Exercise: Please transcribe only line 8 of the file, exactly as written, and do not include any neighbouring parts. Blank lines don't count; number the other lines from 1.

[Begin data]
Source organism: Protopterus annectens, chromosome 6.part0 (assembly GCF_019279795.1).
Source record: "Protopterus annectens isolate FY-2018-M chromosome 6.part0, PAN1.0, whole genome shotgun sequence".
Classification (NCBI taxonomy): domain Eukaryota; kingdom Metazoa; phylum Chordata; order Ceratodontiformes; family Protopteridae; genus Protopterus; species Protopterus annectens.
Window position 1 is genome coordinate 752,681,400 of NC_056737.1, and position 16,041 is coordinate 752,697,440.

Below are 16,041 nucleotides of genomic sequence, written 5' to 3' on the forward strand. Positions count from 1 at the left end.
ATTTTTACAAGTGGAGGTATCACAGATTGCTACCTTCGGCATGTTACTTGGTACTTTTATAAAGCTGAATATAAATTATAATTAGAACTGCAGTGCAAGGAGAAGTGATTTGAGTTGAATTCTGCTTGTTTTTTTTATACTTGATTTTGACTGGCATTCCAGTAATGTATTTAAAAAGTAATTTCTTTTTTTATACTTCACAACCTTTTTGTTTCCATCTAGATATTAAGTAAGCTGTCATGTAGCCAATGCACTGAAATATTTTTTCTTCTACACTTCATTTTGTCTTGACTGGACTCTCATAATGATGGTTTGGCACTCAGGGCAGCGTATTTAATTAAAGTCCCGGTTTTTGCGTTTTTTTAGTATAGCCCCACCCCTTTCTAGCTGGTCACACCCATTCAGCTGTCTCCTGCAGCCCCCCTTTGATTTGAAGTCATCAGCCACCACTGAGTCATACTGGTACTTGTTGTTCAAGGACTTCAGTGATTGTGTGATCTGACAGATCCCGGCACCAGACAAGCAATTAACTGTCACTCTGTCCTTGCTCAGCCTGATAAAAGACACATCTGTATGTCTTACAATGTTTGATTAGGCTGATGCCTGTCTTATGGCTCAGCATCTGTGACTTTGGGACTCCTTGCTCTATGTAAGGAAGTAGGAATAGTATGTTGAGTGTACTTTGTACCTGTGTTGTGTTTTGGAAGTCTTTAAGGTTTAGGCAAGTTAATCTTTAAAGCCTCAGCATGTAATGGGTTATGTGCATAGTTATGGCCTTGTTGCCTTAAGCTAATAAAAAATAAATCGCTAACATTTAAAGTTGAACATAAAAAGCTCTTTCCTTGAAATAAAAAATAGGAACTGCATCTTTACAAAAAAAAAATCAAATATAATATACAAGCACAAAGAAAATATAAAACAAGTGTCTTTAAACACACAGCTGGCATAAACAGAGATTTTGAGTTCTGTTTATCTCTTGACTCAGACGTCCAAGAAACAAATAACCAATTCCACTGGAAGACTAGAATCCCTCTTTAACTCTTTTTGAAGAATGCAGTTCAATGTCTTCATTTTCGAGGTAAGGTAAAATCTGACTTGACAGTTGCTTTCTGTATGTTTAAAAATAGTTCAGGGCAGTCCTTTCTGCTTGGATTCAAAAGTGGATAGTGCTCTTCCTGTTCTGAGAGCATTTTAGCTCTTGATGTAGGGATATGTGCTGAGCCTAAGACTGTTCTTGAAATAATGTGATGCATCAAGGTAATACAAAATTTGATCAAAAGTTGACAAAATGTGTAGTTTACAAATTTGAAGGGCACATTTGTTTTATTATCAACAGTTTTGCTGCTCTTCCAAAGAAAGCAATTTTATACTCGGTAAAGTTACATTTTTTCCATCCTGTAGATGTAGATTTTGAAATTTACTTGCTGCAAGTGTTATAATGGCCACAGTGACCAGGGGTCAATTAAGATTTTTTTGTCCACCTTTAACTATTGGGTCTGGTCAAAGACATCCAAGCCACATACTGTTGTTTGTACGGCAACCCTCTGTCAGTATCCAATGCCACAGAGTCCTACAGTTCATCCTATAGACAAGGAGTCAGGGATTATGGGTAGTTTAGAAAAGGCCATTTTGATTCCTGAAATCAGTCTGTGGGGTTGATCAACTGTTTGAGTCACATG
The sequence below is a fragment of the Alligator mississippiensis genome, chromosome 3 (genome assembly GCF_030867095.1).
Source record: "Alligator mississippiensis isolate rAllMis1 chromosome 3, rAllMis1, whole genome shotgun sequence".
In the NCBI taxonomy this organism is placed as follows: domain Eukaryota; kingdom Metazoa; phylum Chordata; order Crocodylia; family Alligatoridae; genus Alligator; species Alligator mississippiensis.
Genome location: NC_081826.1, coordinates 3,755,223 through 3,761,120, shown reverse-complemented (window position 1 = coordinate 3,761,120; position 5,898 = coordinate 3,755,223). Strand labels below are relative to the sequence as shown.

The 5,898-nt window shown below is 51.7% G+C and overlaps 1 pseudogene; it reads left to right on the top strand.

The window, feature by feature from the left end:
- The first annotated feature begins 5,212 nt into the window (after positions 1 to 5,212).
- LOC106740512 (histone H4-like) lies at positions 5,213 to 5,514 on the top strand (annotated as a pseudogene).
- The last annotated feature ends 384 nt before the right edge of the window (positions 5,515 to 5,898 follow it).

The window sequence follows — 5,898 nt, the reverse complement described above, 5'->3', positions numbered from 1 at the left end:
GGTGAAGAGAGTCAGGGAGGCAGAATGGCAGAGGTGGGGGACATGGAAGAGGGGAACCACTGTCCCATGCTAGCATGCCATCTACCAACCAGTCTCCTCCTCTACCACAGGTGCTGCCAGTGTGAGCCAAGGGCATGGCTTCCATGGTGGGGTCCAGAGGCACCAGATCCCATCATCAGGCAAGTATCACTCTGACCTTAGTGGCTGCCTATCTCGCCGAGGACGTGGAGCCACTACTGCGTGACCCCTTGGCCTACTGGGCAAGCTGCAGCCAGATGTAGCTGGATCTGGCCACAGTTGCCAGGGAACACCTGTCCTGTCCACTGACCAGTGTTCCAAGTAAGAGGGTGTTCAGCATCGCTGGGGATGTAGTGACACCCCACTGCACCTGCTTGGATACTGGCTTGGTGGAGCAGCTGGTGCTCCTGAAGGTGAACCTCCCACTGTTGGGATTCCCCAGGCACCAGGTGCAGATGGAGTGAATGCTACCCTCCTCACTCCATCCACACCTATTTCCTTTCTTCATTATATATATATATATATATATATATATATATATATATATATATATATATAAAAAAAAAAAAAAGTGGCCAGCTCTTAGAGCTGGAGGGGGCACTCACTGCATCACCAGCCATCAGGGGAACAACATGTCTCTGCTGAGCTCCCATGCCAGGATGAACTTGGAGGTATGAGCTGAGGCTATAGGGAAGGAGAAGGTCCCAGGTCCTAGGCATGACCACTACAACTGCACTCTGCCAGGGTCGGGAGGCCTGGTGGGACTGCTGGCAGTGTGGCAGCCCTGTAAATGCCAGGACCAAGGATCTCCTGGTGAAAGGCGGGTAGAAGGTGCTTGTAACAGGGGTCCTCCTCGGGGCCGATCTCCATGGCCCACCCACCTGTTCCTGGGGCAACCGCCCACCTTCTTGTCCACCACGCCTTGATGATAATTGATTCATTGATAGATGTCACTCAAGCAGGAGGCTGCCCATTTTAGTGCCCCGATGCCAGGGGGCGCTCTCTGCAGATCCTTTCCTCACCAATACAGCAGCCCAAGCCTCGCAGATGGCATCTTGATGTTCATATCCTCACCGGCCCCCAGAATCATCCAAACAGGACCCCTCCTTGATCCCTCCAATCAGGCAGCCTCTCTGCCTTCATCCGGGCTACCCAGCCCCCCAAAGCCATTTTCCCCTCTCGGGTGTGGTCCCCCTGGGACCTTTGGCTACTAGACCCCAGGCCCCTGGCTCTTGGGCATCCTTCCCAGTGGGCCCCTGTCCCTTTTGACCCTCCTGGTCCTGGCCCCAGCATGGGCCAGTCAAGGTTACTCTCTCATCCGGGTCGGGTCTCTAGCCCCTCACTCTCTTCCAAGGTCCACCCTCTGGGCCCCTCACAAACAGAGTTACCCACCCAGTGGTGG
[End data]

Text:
Source record: "Alligator mississippiensis isolate rAllMis1 chromosome 3, rAllMis1, whole genome shotgun sequence".